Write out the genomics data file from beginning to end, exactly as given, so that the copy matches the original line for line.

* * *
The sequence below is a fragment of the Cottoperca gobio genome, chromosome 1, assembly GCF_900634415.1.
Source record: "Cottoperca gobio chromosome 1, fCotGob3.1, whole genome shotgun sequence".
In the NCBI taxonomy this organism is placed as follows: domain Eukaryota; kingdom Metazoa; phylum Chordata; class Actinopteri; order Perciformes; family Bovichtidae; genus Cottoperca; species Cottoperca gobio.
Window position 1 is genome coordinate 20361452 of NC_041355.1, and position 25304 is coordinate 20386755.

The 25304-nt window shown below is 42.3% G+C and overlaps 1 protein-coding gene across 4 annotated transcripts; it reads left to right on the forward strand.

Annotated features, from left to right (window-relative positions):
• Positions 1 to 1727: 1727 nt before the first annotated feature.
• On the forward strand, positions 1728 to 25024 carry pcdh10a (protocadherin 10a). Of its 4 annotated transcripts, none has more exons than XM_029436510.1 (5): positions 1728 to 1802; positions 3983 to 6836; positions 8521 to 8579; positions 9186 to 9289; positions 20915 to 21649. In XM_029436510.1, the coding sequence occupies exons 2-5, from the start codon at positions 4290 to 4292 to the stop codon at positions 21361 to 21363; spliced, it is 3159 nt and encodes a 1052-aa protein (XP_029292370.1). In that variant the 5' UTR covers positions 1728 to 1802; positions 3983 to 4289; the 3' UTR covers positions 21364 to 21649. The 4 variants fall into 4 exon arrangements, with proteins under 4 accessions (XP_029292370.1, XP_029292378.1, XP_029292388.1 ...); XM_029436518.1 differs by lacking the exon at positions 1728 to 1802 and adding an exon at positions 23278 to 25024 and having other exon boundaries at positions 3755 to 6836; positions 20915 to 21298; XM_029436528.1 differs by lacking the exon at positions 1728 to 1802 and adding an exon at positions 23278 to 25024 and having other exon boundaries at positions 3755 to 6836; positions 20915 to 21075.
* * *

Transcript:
The sequence below is a fragment of the Cottoperca gobio genome, chromosome 1, assembly GCF_900634415.1.
Source record: "Cottoperca gobio chromosome 1, fCotGob3.1, whole genome shotgun sequence".
In the NCBI taxonomy this organism is placed as follows: domain Eukaryota; kingdom Metazoa; phylum Chordata; class Actinopteri; order Perciformes; family Bovichtidae; genus Cottoperca; species Cottoperca gobio.
Window position 1 is genome coordinate 20361452 of NC_041355.1, and position 25304 is coordinate 20386755.

The 25304-nt window shown below is 42.3% G+C and overlaps 1 protein-coding gene across 4 annotated transcripts; it reads left to right on the forward strand.

Annotated features, from left to right (window-relative positions):
• Positions 1 to 1727: 1727 nt before the first annotated feature.
• On the forward strand, positions 1728 to 25024 carry pcdh10a (protocadherin 10a). Of its 4 annotated transcripts, none has more exons than XM_029436510.1 (5): positions 1728 to 1802; positions 3983 to 6836; positions 8521 to 8579; positions 9186 to 9289; positions 20915 to 21649. In XM_029436510.1, the coding sequence occupies exons 2-5, from the start codon at positions 4290 to 4292 to the stop codon at positions 21361 to 21363; spliced, it is 3159 nt and encodes a 1052-aa protein (XP_029292370.1). In that variant the 5' UTR covers positions 1728 to 1802; positions 3983 to 4289; the 3' UTR covers positions 21364 to 21649. The 4 variants fall into 4 exon arrangements, with proteins under 4 accessions (XP_029292370.1, XP_029292378.1, XP_029292388.1 ...); XM_029436518.1 differs by lacking the exon at positions 1728 to 1802 and adding an exon at positions 23278 to 25024 and having other exon boundaries at positions 3755 to 6836; positions 20915 to 21298; XM_029436528.1 differs by lacking the exon at positions 1728 to 1802 and adding an exon at positions 23278 to 25024 and having other exon boundaries at positions 3755 to 6836; positions 20915 to 21075.